30 March 2022, The Tablet

Russia and Ukraine consecrated to Mary’s Immaculate Heart

ROME / Pope prays in St Peter’s Basilica before statue of Our Lady of Fátima.

Russia and Ukraine consecrated to Mary’s Immaculate Heart

Pope Francis consecrated Russia and Ukraine to the Immaculate Heart of Mary.
Paul Haring/CNS

Pope Francis, on the Solemnity of the Annunciation of the Lord, at the end of a penitential service in St Peter’s Basilica, consecrated Russia and Ukraine to the Immaculate Heart of Mary. “Mother of God and our Mother, to your Immaculate Heart we solemnly entrust and consecrate ourselves, the Church and all humanity, especially Russia and Ukraine,” he said. “Accept this act that we carry out with confidence and love. Grant that war may end and peace spread throughout the world.”

The Pope’s decision to make the consecration was precipitated by the war in Ukraine, following the 24 February invasion of the country by Russia.

Seated before a statue of Our Lady of Fátima, Pope Francis said: “The people of Ukraine and Russia, who venerate you with great love, now turn to you, even as your heart beats with compassion for them and for all those peoples decimated by war, hunger, injustice and poverty.”

He continued: “Through your intercession, may God’s mercy be poured out on the earth and the gentle rhythm of peace return to mark our days.” Mary appeared in Fátima in1917 to three shepherd children, Francisco and Jacinta Marto – canonised by Pope Francis in 2017 – and their cousin, Lucia dos Santos.

Francisco and Jacinta died not long after the apparitions, but Lucia became a Discalced Carmelite and died in 2005, aged 97.

Among the messages she shared was the need to consecrate Russia to Mary’s Immaculate Heart, to prevent Russia’s “errors” – understood to be communism – spreading across the world. Previous attempts to make the consecration have been seen as ineffective because – unlike Friday’s – they were not accompanied by bishops across the world and did not mention “Russia” specifically.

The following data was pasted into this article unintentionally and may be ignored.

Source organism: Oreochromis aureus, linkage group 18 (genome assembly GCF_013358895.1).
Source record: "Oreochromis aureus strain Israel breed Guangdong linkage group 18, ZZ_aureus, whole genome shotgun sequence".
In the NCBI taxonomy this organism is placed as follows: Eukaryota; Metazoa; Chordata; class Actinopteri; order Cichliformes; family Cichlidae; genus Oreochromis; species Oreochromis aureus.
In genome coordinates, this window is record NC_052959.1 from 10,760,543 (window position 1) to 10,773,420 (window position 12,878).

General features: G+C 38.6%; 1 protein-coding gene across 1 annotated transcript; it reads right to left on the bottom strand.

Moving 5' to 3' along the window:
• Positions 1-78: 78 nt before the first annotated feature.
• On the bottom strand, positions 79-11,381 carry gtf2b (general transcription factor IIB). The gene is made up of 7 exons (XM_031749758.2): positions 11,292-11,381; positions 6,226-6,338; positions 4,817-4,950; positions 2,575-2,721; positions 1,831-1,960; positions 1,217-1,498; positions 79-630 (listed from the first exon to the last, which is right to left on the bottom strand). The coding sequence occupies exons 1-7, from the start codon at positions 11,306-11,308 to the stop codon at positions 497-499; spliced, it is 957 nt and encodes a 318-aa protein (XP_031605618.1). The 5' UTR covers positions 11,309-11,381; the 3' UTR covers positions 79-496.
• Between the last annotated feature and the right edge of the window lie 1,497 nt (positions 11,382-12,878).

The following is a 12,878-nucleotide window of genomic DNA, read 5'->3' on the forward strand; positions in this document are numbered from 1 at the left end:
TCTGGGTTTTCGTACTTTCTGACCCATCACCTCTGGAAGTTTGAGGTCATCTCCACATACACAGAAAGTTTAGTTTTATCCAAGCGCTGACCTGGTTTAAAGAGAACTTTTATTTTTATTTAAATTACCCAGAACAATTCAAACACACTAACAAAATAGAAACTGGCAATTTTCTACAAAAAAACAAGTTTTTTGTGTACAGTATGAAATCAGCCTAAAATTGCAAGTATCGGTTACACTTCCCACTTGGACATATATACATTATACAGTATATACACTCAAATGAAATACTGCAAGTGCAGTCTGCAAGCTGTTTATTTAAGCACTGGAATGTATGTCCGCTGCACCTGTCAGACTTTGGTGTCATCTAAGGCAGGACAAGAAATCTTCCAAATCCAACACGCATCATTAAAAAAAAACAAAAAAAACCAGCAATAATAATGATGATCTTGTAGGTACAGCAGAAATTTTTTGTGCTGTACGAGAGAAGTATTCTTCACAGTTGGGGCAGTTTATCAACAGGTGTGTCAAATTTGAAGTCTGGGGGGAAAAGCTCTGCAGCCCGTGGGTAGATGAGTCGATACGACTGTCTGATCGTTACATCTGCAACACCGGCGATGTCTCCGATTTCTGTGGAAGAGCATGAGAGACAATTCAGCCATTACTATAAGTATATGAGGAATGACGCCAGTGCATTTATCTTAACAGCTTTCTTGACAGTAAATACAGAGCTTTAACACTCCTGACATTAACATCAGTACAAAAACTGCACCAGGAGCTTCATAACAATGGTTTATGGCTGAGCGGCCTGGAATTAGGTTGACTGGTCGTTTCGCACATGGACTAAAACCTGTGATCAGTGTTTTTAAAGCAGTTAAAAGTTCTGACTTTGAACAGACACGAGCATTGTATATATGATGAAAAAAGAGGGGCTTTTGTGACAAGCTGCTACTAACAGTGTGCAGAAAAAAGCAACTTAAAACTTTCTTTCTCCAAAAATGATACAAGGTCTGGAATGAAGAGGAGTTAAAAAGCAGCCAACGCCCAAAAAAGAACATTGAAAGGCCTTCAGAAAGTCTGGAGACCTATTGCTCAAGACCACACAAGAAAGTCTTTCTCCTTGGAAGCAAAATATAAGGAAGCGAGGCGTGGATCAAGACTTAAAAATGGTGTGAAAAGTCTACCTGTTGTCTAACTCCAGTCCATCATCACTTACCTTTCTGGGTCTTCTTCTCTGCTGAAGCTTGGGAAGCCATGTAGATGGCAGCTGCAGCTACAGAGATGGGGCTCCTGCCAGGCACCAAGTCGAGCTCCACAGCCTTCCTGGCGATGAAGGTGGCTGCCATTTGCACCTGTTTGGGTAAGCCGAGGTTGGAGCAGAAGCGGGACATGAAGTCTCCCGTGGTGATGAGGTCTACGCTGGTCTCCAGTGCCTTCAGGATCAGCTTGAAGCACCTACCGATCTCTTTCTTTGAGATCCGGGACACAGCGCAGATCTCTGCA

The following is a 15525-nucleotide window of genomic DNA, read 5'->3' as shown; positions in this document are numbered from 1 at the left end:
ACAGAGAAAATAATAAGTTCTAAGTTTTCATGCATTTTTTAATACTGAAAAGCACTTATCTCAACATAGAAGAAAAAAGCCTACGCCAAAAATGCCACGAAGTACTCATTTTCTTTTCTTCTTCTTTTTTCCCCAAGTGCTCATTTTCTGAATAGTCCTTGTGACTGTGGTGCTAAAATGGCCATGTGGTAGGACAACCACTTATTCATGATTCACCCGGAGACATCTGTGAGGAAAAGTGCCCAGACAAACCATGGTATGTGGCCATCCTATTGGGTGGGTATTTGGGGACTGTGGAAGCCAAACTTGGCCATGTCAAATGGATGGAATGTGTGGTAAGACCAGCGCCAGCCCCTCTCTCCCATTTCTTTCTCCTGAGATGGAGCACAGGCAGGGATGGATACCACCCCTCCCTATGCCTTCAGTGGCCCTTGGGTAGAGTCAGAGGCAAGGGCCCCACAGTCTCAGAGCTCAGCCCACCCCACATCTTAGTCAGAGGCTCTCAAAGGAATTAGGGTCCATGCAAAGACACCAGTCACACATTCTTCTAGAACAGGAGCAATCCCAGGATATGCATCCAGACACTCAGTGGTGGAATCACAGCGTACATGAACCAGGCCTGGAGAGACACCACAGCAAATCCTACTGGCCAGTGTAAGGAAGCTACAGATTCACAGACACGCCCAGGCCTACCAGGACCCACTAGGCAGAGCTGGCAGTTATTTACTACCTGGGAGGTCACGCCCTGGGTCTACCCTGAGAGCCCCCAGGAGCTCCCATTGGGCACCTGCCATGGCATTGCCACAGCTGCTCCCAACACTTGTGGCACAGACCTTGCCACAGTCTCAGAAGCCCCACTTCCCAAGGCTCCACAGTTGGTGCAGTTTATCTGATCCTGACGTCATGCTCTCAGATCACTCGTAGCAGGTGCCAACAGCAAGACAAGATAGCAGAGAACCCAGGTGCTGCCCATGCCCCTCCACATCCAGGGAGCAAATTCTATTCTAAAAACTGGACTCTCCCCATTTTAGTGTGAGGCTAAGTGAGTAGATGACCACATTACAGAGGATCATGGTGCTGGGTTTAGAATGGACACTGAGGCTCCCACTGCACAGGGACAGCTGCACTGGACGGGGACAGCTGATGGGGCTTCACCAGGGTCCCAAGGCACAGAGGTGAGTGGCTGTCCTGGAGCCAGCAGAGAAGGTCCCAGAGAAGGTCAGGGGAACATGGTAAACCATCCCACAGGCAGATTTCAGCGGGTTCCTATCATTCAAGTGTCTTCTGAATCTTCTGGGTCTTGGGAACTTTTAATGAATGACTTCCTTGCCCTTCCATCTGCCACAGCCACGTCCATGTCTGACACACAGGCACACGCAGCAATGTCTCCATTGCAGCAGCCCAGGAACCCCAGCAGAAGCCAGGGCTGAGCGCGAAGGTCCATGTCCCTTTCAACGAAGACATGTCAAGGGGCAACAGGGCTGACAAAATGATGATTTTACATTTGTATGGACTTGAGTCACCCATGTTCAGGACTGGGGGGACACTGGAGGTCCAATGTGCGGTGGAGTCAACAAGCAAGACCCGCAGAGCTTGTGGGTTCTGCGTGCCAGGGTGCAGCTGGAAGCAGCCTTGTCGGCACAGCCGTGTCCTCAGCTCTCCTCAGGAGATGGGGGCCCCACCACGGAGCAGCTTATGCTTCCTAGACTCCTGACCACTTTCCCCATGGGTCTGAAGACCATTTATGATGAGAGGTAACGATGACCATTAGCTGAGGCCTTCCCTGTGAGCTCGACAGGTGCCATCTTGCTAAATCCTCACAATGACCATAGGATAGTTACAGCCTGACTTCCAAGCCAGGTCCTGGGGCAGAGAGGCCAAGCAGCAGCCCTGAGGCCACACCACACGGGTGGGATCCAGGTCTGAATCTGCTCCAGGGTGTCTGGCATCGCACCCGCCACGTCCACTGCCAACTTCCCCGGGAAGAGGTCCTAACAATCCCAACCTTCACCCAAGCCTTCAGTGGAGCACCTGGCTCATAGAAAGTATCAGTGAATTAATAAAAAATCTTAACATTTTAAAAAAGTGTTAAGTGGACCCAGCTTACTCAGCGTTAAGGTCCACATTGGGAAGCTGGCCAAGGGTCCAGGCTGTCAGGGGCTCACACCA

The act of consecration was read simultaneously by Cardinal Konrad Krajewski, the papal almoner, at the Sanctuary of Our Lady of Fátima in Portugal.

In his homily, the Pope said that the consecration “is no magic formula but a spiritual act … an act of complete trust on the part of children who, amid the tribulation of this cruel and senseless war that threatens our world, turn to their Mother, reposing all their fears and pain in her heart and abandoning themselves to her”.

Lawyer and author of two books on Fátima, John Salza, said that the text of the consecration “does contain the necessary elements”.

Christopher Ferrara, another Fátima author, was hopeful that Francis’ text was sufficient. “With this latest attempt at a consecration of Russia there is reason for optimism,” he said. After leaving Portugal Cardinal Krajewski visited Ukraine for a second time, driving an ambulance donated and blessed by Pope Francis to Lviv, in the west of the country, to donate it to the municipal authorities. Cardinal Krajewski said he was making the trip “with all his faith” to “see the concrete consequences” of the act of consecration that united the Church worldwide.

Fr Kirill Gorbunov, vicar-general of the Catholic Archdiocese of the Mother of God of Moscow and spokesman for the Russian Catholic bishops, said that the consecration was an expression of deepest trust in, and devotion to, the Blessed Virgin Mary.


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